"The first rural school, like the first town in this area, was located at Cedar Bluff. Later when Cabool became a town, the main street ran along the eastern end of what is now Summit Street. After the railway station was built near where it is now and Cabool's business district moved to approximately the present location, a private school was opened where the Chevrolet garage now is. Here in Cabool's first school the parents paid tuition fees to provide education for their children.
In the early 1880's the first public school was erected near the corner of Summit and Cedar streets. Here for nearly 20 years the children of Cabool attended school. Some of the first teachers were Mrs. Cora Patton, Miss Allie Burton, and Mrs. Bertha Everett Patton.
Among Cabool's pioneer residents were several who were greatly interested in securing some means of further learning for the young men and women of the town. Led by S. W. Grant (who served on the school board for more than 25 years) they encouraged and helped to finance the establishment of the first school of higher education, the McCully Academy. With the help of the townspeople, including some of the young men who planned to attend, a two-story frame building was erected atop School House Hill. Here in the 1890's a three-year institution offered classes at the senior high school and junior college level. The guiding spirit of the academy was Professor E .E. McCully, administrator, teacher, and counselor, and even landlord, for a large house on the corner of Summit and Elm streets was turned into a rooming house for out-of-town students and was also the home of the McCullys.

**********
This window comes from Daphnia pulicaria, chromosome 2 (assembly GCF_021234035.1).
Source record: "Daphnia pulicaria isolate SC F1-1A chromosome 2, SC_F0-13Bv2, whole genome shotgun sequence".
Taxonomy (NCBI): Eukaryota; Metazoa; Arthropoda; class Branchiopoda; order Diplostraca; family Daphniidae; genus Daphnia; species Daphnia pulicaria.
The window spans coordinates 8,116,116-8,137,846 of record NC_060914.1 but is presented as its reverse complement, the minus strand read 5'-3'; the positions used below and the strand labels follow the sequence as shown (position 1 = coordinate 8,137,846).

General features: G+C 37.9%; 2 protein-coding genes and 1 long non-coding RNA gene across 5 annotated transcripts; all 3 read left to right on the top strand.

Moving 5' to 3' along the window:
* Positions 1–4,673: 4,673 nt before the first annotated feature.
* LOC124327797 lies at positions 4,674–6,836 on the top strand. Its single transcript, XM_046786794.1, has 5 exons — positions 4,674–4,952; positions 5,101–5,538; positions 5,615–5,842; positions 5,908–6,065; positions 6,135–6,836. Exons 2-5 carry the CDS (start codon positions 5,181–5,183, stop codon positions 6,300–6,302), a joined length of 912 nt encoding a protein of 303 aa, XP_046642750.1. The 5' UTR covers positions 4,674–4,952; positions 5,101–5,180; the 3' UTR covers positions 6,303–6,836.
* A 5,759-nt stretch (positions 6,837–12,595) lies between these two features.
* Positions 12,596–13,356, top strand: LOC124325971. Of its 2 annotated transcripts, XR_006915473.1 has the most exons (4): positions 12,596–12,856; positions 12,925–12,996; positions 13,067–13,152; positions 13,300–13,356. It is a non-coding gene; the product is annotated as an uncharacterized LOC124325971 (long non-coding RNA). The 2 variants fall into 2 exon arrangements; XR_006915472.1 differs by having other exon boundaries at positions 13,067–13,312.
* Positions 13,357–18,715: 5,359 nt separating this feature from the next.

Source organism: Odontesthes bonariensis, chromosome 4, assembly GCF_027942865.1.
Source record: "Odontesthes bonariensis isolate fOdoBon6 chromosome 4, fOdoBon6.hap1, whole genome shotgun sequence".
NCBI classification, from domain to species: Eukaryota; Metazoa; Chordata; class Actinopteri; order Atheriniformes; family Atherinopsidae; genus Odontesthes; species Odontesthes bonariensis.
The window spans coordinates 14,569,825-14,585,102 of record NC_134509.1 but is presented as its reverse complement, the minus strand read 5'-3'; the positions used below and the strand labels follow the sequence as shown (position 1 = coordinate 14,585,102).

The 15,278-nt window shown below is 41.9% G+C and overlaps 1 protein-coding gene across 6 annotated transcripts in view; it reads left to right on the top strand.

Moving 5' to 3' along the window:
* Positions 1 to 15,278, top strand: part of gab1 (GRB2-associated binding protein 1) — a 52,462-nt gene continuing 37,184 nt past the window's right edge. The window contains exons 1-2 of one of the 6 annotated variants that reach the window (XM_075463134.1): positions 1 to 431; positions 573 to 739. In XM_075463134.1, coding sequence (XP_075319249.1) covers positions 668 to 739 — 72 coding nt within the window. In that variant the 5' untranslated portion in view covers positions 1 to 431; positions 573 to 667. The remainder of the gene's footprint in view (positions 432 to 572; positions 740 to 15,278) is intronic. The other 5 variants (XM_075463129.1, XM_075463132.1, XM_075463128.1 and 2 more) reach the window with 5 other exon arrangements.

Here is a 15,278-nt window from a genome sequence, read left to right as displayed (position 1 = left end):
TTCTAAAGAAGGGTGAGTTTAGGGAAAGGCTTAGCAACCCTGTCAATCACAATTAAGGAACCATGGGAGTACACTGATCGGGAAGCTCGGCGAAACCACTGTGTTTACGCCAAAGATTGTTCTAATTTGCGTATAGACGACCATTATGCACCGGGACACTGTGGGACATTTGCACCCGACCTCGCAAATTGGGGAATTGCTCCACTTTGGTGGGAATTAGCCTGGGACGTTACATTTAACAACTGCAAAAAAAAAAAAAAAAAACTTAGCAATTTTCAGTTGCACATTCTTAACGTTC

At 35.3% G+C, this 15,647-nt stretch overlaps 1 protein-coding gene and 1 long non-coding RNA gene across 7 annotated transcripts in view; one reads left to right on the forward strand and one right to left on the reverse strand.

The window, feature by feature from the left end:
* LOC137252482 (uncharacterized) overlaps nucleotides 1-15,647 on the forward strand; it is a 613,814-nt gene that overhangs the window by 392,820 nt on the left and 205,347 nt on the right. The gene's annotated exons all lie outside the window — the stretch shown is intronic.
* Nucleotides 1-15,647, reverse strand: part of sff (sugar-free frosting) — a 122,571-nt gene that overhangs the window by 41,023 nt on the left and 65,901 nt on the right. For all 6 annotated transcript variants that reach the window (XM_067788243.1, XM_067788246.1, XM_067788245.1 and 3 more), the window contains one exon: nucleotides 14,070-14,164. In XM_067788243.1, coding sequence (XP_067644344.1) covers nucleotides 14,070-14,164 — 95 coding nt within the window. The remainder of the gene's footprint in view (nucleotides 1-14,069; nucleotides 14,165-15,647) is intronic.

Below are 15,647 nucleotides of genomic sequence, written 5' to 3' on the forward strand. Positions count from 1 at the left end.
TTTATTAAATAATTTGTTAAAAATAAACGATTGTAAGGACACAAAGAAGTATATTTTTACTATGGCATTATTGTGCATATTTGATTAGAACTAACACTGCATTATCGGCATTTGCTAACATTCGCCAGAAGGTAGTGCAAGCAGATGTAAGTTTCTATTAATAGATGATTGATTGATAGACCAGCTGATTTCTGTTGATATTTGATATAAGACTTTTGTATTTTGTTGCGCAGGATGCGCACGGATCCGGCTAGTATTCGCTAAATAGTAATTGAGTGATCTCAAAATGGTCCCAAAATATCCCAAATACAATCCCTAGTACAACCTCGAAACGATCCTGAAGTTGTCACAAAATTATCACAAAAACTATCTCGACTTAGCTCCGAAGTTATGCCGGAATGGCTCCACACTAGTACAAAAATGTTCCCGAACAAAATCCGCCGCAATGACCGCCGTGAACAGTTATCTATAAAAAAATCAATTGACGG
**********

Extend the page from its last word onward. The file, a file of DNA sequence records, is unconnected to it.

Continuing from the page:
Just when McCully Academy became Cabool High School is not known, but it was some time before 1900. Also about this time a building of cement blocks was constructed just in front of the academy building and the grade school was moved into it. So Cabool Schools were formed. Among the first of the superintendents was William Lynch, a man who later became famous as a leader in education throughout southern Missouri.
During 1916 while W. E. Jadwin was superintendent of schools, CHS became an accredited four-year high school. The following year the first frame building of the old academy was declared no longer safe for occupancy and Cabool Schools had grown until a new building was needed, and the red brick building which looms familiarly in the memories of so many men and women of Cabool who attended grade and high school there, was built. The year 1917-18 was a war year, the year also of the first serious flu epidemic and for Cabool, at least, a year for many ice storms. Many things conspired to delay construction so that not until January 1919 were the schools reopened.